1. The continuous up-sell tactics in the spas, and that’s virtually all spas on all ships: Whether it’s another spa service, a brush, a cream or a potion, we MUST need it! The consequences of not buying something we think is over-priced at best or unnecessary at worst are terminal, or worse. To be clear, we’re not real “spa” people. We don’t “spa” much on land, so our experience is somewhat limited and perhaps a little jaded.

2. Arriving at the dining room in which we are told beforehand that we can dine anytime we choose, and with anyone we choose, and eat anything we want on the menu: We Deck chairsusually ask for a table for two, and the frequent response we get is this: “Would you mind joining others?” Our response is always the same…NO! If we had wanted a group table, that is what we would have requested.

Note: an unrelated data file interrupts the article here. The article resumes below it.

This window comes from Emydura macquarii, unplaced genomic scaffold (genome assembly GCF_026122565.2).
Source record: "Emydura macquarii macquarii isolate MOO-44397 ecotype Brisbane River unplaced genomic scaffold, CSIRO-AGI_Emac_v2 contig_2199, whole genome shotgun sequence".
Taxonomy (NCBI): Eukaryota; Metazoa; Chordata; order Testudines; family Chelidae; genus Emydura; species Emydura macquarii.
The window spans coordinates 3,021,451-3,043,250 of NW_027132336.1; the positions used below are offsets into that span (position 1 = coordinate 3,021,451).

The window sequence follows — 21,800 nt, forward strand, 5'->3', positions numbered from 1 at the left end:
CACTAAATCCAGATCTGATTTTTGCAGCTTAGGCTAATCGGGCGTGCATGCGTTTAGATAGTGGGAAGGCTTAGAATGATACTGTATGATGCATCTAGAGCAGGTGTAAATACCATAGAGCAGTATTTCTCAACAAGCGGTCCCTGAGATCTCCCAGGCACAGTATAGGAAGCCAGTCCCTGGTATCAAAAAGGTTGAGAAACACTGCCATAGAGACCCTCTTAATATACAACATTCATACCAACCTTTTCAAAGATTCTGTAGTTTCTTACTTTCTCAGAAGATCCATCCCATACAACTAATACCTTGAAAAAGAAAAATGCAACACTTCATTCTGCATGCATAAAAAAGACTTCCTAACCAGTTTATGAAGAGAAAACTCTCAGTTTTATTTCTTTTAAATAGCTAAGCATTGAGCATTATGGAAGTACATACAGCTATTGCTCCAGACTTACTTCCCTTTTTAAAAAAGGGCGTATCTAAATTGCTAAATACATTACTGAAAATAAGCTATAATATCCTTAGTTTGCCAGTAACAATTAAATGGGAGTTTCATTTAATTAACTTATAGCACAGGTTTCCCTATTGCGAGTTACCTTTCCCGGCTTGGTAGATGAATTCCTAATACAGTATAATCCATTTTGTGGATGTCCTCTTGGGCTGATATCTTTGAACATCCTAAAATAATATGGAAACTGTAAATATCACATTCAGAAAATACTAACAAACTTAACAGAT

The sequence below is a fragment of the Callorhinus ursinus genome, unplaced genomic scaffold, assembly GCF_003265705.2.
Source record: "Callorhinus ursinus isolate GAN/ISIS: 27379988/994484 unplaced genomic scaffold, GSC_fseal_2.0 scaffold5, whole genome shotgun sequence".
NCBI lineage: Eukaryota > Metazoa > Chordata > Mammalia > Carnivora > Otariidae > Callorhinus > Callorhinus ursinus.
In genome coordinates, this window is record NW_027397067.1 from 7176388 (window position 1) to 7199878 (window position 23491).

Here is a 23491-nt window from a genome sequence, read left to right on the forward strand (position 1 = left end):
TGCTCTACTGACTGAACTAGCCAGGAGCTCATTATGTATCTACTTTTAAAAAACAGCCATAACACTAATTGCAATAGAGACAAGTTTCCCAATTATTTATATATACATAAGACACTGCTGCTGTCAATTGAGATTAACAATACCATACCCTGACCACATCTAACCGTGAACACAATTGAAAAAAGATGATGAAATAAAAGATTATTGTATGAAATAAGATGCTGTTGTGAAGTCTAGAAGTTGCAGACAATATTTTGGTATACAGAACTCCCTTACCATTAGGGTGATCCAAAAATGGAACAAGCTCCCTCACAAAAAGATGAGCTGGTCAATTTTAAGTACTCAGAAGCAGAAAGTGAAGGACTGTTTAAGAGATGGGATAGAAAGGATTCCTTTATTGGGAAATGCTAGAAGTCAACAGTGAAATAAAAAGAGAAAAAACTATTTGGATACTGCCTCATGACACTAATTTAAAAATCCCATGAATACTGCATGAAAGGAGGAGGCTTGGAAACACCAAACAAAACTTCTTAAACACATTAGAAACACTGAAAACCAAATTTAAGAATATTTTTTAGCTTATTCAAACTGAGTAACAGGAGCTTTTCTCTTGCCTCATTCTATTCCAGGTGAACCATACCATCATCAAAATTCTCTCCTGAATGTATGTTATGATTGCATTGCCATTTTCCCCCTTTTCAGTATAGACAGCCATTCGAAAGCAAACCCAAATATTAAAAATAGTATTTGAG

3. Passengers who still insist on saving the el primo lounge chairs for several hours while they are otherwise occupied on the ship: The towel and water glass sitting on the lounger for a couple of hours, unoccupied, is usually the tip-off. Since cruise lines don’t want to designate “towel police” to enforce something that will alienate even a small percentage of their passengers, it’s un-solvable. Maybe they should hold classes on manners.

4. Cold toast…kind of picky, we know: We have been told by high-ranking kitchen staff that logistics makes this virtually impossible. In all our cruises, the only place we’ve found hot toast is on the Norwegian Epic, in O’Sheehan’s Pub of all places, because we actually watched them make the toast and bring it straight to our table. Thanks, Kevin O’Sheehan!

And that’s all.